Military Appreciation Day has always been a significant event at the Capitol. Previously held in the House chambers, the benches along the walls would be full of men and women in uniform, with spectators in the gallery. The Senators would join their colleagues in the House to offer joint tributes.

This year, Feb. 7, the event at the Capitol looked a little different. House leadership decided not to participate, so the event was moved to the smaller Senate chambers where we were joined by several House members. Organized a little differently to keep the resolutions and comments moving out of respect for our guests time, the tribute to our military still took the better part of the morning.

Seven separate resolutions honoring various slices of the military community including POW/MIA, veterans of multiple wars, contributions of veterans from minority communities, and the sacrifice of our fallen and their families, touched the surface of the debt we owe our military veterans as we expressed the appreciation of a grateful state.

My request to cosponsor the resolution “Concerning The Fifty-Second Anniversary Of The Capture of the U.S.S. Pueblo By North Korea,” might seem a little strange. No part of Pueblo or Pueblo County is in Senate District Two, I’m not a veteran and my father served in the Army. Growing up in Oregon, the ocean was close but the nearest naval base was six hours and another state away and I’m no expert on Naval history.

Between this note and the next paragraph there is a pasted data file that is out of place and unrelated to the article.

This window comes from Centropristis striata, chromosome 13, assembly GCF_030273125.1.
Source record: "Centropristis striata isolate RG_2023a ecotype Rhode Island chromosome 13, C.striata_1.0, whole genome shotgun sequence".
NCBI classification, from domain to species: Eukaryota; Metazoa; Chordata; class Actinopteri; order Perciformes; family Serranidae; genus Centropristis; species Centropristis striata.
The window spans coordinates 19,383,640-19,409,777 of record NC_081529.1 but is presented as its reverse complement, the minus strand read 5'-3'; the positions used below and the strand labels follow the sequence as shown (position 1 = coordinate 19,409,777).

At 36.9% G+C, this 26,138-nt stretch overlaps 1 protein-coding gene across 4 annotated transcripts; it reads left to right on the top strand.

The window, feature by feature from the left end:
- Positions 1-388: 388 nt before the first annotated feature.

However, my hometown of about 1000 people was also the hometown of Duane Hodges, the only person to lose hislife during what became known as the Pueblo Incident.

Duane, a 21-year-old sailor at the time of the capture and his death, had joined the Navy shortly after high school as the Vietnam war was raging.

After his death, his father erected a small memorial in the front yard of the family home, complete with an illuminated flagpole, so that flag could and did fly 24 hours a day, seven days a week as a reminder to all of us that Duane would never be coming home.

After 11 months in a North Korean prison, the crew was released. Sometime later Captain Bucher of the U.S.S. Pueblo came to our small town to meet with Duane’s parents. I don’t recall a lot about what was said at a school assembly where Captain Bucher spoke, but what did stick with me all these years was his saying he would never again hear the Star Spangled Banner being played without singing the words.

That is my connection with the U.S.S. Pueblo and it was my to honor to renew the call for North Korea to return our ship to the people of the United States.

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